Balancer Labs Incident — When Bug Bounties Fail

On June 28 in Ethereum block #10355807, a hacker drained over $500k in user funds from multiple Balancer Labs pools containing Statera and STONK erc20 tokens. The technical details of the attack are detailed by 1 Inch Exchange here and Balancer Labs itself here.

Smart contract hacks in Ethereum’s emerging DeFi space have been somewhat regular occurrences. However, this one could have been avoided… I submitted this exact attack vector to Balancer Labs’ Bug Bounty program 53 days earlier. At the time, only $250 of user funds were at risk.

Below I’ve included the full, unedited bug report that I submitted to Balancer Labs on May 6 as I mentioned I would on my Twitter yesterday.

The attack vector is quite simple. Balancer pools were not designed with deflationary tokens (like Statera and STONK) in mind. Specifically, these kinds of tokens include a transferFee that are assessed whenever transfer() or transferFrom() functions are called to move funds. For example, transferring 100 Statera tokens into a Balancer pool would result in only 99 tokens being added to the pool since 1 token would be burned in the process.

The key difference between Balancer and Uniswap, which handles these tokens correctly, is that a Balancer Pool contract does not double check its actual token balance before performing a swap. Instead, it assumes a successful transferFrom() call with 100 erc20 tokens will result in its token balance increasing by that exact amount, 100 tokens, and stores this value in a storage variable called _records[address]. This causes _records[address] to be inaccurate when dealing with deflationary tokens.

Balancer pools also include a function called gulp() which can be called to update the stored token balance in _records[address] to the actual value. This function was intended to be used for inflationary tokens but actually represents an attack vector when used with deflationary tokens.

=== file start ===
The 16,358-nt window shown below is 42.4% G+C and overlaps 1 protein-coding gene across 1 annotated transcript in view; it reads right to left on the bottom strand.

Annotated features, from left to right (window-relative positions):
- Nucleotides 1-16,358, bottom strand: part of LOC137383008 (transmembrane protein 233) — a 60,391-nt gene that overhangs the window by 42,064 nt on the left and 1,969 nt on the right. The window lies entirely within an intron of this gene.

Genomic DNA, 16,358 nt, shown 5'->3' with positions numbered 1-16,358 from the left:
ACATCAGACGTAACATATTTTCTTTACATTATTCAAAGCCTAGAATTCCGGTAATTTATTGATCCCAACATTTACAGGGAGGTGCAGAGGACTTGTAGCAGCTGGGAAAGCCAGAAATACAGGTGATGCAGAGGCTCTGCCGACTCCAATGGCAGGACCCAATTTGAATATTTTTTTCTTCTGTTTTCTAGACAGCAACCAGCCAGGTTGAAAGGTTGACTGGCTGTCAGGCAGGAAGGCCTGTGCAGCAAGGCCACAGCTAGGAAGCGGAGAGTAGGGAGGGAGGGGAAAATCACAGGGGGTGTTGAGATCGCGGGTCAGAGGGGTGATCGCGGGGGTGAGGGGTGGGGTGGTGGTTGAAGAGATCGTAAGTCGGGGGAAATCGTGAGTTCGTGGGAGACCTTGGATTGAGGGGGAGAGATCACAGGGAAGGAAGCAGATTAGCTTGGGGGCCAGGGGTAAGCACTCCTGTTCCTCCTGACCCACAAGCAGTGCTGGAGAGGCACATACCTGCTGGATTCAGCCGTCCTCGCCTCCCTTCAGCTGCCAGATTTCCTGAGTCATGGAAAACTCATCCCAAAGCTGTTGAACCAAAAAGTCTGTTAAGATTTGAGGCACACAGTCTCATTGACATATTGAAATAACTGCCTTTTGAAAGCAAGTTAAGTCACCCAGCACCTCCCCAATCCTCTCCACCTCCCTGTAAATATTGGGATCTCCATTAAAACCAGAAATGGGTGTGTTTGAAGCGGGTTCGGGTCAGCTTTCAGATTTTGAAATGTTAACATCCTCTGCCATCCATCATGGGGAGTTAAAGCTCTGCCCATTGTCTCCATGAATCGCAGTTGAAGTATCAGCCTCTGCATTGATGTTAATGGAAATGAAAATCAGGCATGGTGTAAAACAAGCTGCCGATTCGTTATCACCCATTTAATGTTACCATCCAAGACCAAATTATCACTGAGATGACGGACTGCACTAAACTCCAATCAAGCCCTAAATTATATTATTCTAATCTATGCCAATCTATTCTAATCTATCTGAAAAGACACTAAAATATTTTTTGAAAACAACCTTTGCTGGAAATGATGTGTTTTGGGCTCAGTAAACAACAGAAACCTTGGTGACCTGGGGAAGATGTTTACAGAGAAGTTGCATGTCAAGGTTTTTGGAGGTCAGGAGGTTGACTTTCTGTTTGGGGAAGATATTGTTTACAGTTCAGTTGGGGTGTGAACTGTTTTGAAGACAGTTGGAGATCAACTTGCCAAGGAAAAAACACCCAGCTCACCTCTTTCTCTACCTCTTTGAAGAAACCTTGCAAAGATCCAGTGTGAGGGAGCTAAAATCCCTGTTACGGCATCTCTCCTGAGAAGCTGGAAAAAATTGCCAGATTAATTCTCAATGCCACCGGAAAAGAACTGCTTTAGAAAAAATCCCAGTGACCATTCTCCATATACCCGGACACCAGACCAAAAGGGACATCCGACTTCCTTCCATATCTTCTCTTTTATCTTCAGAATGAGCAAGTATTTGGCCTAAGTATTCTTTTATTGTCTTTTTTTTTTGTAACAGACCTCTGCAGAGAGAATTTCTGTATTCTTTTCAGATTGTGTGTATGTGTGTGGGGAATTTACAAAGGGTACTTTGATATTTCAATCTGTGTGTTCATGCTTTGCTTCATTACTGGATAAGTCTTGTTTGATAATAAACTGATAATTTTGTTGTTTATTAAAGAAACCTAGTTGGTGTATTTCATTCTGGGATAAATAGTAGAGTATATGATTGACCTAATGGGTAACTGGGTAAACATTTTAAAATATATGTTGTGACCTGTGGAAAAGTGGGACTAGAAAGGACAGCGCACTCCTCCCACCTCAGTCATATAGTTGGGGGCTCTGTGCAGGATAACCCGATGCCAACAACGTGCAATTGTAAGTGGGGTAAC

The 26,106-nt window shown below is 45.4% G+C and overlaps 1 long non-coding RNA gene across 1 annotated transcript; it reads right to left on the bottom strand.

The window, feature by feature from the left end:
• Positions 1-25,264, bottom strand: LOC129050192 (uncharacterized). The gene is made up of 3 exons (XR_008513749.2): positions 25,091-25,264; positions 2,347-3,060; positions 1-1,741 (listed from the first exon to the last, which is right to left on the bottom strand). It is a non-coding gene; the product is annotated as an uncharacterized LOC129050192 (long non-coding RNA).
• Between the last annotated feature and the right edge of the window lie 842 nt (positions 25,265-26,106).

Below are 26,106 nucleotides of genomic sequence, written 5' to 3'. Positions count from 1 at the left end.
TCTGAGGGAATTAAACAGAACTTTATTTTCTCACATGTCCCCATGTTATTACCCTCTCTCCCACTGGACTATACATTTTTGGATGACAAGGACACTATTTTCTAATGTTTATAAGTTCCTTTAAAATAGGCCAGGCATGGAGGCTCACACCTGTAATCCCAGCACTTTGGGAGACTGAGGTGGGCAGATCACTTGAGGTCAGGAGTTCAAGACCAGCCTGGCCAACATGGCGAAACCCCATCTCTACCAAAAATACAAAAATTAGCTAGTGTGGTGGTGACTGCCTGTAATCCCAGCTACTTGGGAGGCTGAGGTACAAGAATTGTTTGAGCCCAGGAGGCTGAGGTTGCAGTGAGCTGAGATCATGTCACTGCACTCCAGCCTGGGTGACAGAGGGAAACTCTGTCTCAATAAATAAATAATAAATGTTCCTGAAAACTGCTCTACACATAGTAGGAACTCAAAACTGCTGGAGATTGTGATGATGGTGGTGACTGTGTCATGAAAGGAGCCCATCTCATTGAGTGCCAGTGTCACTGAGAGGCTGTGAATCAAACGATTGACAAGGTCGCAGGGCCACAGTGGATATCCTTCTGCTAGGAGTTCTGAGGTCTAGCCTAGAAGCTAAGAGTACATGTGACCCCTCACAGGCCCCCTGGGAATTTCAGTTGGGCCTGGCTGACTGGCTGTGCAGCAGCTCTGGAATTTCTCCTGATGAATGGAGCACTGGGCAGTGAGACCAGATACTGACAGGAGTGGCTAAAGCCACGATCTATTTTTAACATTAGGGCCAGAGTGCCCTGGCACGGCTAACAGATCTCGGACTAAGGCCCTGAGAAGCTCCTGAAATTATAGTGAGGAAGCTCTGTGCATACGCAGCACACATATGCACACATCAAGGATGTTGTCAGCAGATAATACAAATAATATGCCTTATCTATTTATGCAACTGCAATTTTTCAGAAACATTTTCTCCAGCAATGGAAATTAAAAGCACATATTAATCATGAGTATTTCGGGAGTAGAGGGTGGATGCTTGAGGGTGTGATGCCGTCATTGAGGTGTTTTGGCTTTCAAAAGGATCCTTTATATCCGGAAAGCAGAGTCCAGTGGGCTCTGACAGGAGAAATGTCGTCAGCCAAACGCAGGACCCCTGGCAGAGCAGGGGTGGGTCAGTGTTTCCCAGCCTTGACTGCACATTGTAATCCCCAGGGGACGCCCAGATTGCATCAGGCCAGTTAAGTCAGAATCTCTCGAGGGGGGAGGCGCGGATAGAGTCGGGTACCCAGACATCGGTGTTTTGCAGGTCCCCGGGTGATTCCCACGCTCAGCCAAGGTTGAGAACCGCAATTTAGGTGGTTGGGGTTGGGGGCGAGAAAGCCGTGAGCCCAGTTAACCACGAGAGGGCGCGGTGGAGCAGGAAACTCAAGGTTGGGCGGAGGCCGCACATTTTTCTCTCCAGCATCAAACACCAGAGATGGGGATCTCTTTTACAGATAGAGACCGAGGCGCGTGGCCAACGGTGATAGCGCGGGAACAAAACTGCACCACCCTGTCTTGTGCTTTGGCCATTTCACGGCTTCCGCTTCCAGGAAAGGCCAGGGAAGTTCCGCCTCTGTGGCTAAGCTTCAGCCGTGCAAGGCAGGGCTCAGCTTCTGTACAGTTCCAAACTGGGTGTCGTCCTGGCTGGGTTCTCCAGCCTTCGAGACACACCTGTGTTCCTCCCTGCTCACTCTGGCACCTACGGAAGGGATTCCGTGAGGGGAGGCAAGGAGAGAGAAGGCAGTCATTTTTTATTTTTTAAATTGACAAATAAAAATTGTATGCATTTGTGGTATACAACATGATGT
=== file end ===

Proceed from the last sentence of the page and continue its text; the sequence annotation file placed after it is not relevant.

As described in my original report, a malicious user could take advantage of this by:

  • Identifying any pools with a deflationary erc20 token
  • Repeatedly joining/exiting/swapping that deflationary token into the pool, increasing the divergence between the stored token balance (_records[address], which didn’t account for transfer fees) and actual token balance until actual token balance was near zero.
  • Calling gulp() to update the pool’s stored token balance to the real, near-zero value. This massively inflates the price of the deflationary erc20 token in the pool.
  • Draining the pool by now selling trivial amounts of the deflationary token for all other assets in the pool

I am publicly disclosing my bug bounty report now because I believe in DeFi and want to see it succeed. For that to happen, we need MORE focus on security. We need ROBUST bug bounty programs. And we need to aggressively acknowledge bugs and work to fix them BEFORE they are exploited.

Today, Balancer Labs announced they would cover all user losses in this hack and would pay out the highest-level bug bounty for my submission on May 6. Big thanks to the team for making the right decision in the end here.

Full, unedited Bug Bounty Report submitted on May 6, 2020

Hi Balancer Team,

Today I found a critical bug in the balancer pool smart contract that would allow a malicious user to steal all assets from a pool in certain situations

If pool contains an ERC-20 that includes a transfer-fee (e.g. DGX), the pool adds tokenAmountIn to storage variable _records[address(tokenIn)], but the pool will actually receive tokenAmountIn — erc20TransferFee

This allows for the pool to actually contain fewer assets than it stores in _records[address(tokenIn)]

A malicious user could use this to steal funds by doing the following:

  • Repeatedly joining/exiting/swapping a pool with an erc20 like DGX
  • Driving the actual balance of DGX in the pool to near-zero while the _records[DGX].balance is much higher
  • Call Gulp(DGX), updating the pool’s balance to the real, near-zero value
  • Draining another asset in the pool by swapping a trivial amount of DGX
  • Repeating to drain every non-DGX asset in the pool

The key issue here is that it’s possible for Gulp() to decrease the value in the pool. This is actually happening today

  • Pool: 0x2dbd24322757d2e28de4230b1ca5b88e49a76979
  • The pool includes DGX and over time the actual balance of DGX in the pool is lower than storage balance due to transfer fees
  • _records[DGX].balance = 0.559861212
  • actual DGX balance = 0.105918779
  • If someone did many more DGX swaps in/out, the actual DGX balance would continue decreasing to near-zero and all other funds in this pool will be at risk ($250 at the current moment)

Let me know if you need any more info from me


Ankur Agrawal

Founder & CEO, Hex Capital



Founder, CEO at Hex Capital

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